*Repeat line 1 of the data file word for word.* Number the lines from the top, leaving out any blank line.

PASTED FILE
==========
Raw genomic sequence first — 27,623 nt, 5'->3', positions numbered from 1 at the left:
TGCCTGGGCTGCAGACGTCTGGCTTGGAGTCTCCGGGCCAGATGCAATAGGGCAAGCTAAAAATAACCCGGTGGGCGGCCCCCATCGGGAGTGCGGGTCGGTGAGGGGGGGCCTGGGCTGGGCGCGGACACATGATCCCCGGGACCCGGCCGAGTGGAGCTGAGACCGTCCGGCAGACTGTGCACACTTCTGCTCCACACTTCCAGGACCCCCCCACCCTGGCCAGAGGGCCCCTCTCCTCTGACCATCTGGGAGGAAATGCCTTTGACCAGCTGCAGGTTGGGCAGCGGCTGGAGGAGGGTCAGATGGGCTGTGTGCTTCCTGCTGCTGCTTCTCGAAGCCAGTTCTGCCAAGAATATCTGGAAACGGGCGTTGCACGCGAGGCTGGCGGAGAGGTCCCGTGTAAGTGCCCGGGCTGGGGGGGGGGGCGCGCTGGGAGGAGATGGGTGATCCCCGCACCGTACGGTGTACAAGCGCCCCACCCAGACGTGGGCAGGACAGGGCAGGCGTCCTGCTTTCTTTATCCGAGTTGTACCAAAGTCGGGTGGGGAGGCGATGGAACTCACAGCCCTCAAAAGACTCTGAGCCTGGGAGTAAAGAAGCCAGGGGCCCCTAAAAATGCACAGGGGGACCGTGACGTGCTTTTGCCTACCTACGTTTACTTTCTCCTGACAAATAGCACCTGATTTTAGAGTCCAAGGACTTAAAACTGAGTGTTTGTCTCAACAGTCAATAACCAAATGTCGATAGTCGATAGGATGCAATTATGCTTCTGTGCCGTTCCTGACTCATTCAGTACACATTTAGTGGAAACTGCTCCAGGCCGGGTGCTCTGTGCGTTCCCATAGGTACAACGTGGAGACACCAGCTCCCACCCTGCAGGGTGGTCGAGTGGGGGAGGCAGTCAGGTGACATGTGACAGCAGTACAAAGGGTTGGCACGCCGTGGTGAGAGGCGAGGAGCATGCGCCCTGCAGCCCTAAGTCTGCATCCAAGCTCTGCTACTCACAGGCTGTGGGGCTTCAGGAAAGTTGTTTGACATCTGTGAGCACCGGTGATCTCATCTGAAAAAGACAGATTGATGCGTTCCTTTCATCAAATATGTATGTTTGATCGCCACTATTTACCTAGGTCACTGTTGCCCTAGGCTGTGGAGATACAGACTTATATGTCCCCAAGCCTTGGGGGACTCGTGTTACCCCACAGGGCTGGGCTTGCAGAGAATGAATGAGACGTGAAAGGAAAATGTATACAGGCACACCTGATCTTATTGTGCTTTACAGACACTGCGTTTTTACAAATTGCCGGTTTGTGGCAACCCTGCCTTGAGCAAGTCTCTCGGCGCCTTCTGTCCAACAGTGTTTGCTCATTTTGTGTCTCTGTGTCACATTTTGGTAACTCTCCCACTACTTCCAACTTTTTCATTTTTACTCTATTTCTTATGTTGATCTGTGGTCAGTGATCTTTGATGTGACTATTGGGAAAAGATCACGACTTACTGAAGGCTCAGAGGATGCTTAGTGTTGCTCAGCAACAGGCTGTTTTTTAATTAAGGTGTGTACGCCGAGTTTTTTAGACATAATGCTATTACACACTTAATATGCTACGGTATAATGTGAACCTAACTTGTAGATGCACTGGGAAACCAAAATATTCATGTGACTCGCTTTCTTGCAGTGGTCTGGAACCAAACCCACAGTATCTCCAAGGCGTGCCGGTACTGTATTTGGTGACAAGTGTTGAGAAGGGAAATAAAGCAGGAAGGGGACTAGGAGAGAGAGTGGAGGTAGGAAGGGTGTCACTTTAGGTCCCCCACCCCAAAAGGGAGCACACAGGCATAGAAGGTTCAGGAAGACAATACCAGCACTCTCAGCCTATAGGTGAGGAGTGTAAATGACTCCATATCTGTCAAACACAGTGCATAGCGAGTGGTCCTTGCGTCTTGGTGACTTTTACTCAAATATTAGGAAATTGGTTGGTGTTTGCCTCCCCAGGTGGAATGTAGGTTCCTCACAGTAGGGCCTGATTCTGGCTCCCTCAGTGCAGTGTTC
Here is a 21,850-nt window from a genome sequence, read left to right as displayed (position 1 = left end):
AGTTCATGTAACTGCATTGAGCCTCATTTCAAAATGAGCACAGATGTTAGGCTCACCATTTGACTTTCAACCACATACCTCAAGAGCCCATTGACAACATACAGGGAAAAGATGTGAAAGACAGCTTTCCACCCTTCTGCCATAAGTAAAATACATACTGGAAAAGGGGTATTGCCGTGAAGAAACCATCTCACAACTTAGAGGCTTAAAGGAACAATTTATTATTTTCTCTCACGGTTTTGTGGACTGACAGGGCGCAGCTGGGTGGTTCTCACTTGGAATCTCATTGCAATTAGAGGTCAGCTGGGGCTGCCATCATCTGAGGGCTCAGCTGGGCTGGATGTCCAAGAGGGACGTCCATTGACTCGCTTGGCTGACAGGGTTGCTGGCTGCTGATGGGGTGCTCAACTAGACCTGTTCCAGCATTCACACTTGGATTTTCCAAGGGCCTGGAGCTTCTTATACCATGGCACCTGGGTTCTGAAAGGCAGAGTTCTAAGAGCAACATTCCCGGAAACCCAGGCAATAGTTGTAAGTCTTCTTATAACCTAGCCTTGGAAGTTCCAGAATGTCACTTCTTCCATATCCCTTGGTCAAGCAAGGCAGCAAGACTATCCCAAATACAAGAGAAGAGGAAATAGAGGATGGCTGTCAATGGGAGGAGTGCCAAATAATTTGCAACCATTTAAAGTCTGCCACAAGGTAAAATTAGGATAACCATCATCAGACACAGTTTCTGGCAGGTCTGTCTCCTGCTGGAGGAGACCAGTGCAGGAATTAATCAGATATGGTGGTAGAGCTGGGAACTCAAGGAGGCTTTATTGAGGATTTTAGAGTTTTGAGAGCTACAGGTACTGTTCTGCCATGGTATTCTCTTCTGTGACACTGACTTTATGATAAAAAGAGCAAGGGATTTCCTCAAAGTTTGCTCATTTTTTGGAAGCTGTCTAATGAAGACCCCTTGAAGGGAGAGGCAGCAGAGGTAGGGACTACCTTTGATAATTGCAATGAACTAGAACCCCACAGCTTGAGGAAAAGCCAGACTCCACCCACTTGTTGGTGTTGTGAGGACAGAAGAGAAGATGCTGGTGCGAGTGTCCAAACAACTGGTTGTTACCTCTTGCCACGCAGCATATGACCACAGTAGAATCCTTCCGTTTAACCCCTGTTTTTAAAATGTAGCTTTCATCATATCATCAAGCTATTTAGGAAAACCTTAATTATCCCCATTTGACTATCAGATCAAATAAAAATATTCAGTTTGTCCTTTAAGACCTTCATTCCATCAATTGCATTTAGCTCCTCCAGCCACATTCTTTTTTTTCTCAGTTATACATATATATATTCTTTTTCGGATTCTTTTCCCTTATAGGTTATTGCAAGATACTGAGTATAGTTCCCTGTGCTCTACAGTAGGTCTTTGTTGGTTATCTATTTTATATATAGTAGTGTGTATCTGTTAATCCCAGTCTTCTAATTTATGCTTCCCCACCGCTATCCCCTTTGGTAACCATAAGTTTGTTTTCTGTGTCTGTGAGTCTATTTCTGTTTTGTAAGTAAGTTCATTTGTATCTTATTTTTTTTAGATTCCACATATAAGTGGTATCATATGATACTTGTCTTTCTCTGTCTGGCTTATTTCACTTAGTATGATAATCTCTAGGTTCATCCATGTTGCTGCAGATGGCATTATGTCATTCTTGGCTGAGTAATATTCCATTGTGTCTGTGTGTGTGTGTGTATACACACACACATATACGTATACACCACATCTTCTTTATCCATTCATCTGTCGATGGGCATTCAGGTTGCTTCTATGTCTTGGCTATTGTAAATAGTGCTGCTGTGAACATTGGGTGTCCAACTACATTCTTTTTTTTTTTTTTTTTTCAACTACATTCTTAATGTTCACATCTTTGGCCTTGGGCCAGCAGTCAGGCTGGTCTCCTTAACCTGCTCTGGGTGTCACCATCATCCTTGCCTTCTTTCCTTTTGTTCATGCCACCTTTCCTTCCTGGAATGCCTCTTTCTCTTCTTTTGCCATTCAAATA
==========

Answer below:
Raw genomic sequence first — 27,623 nt, 5'->3', positions numbered from 1 at the left: